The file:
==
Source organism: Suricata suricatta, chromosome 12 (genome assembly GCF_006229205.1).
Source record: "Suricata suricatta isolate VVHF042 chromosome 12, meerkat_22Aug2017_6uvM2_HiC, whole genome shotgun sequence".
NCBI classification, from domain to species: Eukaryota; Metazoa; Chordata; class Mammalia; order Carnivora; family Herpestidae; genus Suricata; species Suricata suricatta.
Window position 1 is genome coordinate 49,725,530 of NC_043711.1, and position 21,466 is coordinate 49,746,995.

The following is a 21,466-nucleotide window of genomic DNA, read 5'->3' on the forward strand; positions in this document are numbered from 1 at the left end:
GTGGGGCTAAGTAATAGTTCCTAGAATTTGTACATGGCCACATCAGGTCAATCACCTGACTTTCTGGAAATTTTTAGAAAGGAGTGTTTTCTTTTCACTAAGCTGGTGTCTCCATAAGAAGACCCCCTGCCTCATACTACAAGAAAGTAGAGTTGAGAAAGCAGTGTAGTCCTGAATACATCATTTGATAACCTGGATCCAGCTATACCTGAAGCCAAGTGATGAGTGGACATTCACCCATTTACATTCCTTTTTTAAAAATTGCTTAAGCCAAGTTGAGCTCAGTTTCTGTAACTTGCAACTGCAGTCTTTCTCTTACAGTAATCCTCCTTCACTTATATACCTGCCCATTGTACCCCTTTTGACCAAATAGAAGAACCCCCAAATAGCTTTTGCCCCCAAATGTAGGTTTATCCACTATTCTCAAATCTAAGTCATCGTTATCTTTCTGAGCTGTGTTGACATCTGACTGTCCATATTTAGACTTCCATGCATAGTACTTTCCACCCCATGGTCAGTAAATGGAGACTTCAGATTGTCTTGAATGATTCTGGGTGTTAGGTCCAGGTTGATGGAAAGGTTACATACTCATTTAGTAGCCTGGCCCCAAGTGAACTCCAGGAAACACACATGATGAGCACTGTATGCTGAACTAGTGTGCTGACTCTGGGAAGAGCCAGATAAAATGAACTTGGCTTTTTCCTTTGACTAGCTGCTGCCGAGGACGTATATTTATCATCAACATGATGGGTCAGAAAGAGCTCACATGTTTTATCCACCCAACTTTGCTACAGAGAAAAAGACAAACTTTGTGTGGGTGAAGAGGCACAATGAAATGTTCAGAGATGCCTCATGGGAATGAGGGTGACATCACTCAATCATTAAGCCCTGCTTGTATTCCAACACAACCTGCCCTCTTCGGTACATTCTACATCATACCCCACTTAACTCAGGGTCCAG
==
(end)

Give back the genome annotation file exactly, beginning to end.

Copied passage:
Source organism: Suricata suricatta, chromosome 12 (genome assembly GCF_006229205.1).
Source record: "Suricata suricatta isolate VVHF042 chromosome 12, meerkat_22Aug2017_6uvM2_HiC, whole genome shotgun sequence".
NCBI classification, from domain to species: Eukaryota; Metazoa; Chordata; class Mammalia; order Carnivora; family Herpestidae; genus Suricata; species Suricata suricatta.
Window position 1 is genome coordinate 49,725,530 of NC_043711.1, and position 21,466 is coordinate 49,746,995.

The following is a 21,466-nucleotide window of genomic DNA, read 5'->3' on the forward strand; positions in this document are numbered from 1 at the left end:
GTGGGGCTAAGTAATAGTTCCTAGAATTTGTACATGGCCACATCAGGTCAATCACCTGACTTTCTGGAAATTTTTAGAAAGGAGTGTTTTCTTTTCACTAAGCTGGTGTCTCCATAAGAAGACCCCCTGCCTCATACTACAAGAAAGTAGAGTTGAGAAAGCAGTGTAGTCCTGAATACATCATTTGATAACCTGGATCCAGCTATACCTGAAGCCAAGTGATGAGTGGACATTCACCCATTTACATTCCTTTTTTAAAAATTGCTTAAGCCAAGTTGAGCTCAGTTTCTGTAACTTGCAACTGCAGTCTTTCTCTTACAGTAATCCTCCTTCACTTATATACCTGCCCATTGTACCCCTTTTGACCAAATAGAAGAACCCCCAAATAGCTTTTGCCCCCAAATGTAGGTTTATCCACTATTCTCAAATCTAAGTCATCGTTATCTTTCTGAGCTGTGTTGACATCTGACTGTCCATATTTAGACTTCCATGCATAGTACTTTCCACCCCATGGTCAGTAAATGGAGACTTCAGATTGTCTTGAATGATTCTGGGTGTTAGGTCCAGGTTGATGGAAAGGTTACATACTCATTTAGTAGCCTGGCCCCAAGTGAACTCCAGGAAACACACATGATGAGCACTGTATGCTGAACTAGTGTGCTGACTCTGGGAAGAGCCAGATAAAATGAACTTGGCTTTTTCCTTTGACTAGCTGCTGCCGAGGACGTATATTTATCATCAACATGATGGGTCAGAAAGAGCTCACATGTTTTATCCACCCAACTTTGCTACAGAGAAAAAGACAAACTTTGTGTGGGTGAAGAGGCACAATGAAATGTTCAGAGATGCCTCATGGGAATGAGGGTGACATCACTCAATCATTAAGCCCTGCTTGTATTCCAACACAACCTGCCCTCTTCGGTACATTCTACATCATACCCCACTTAACTCAGGGTCCAG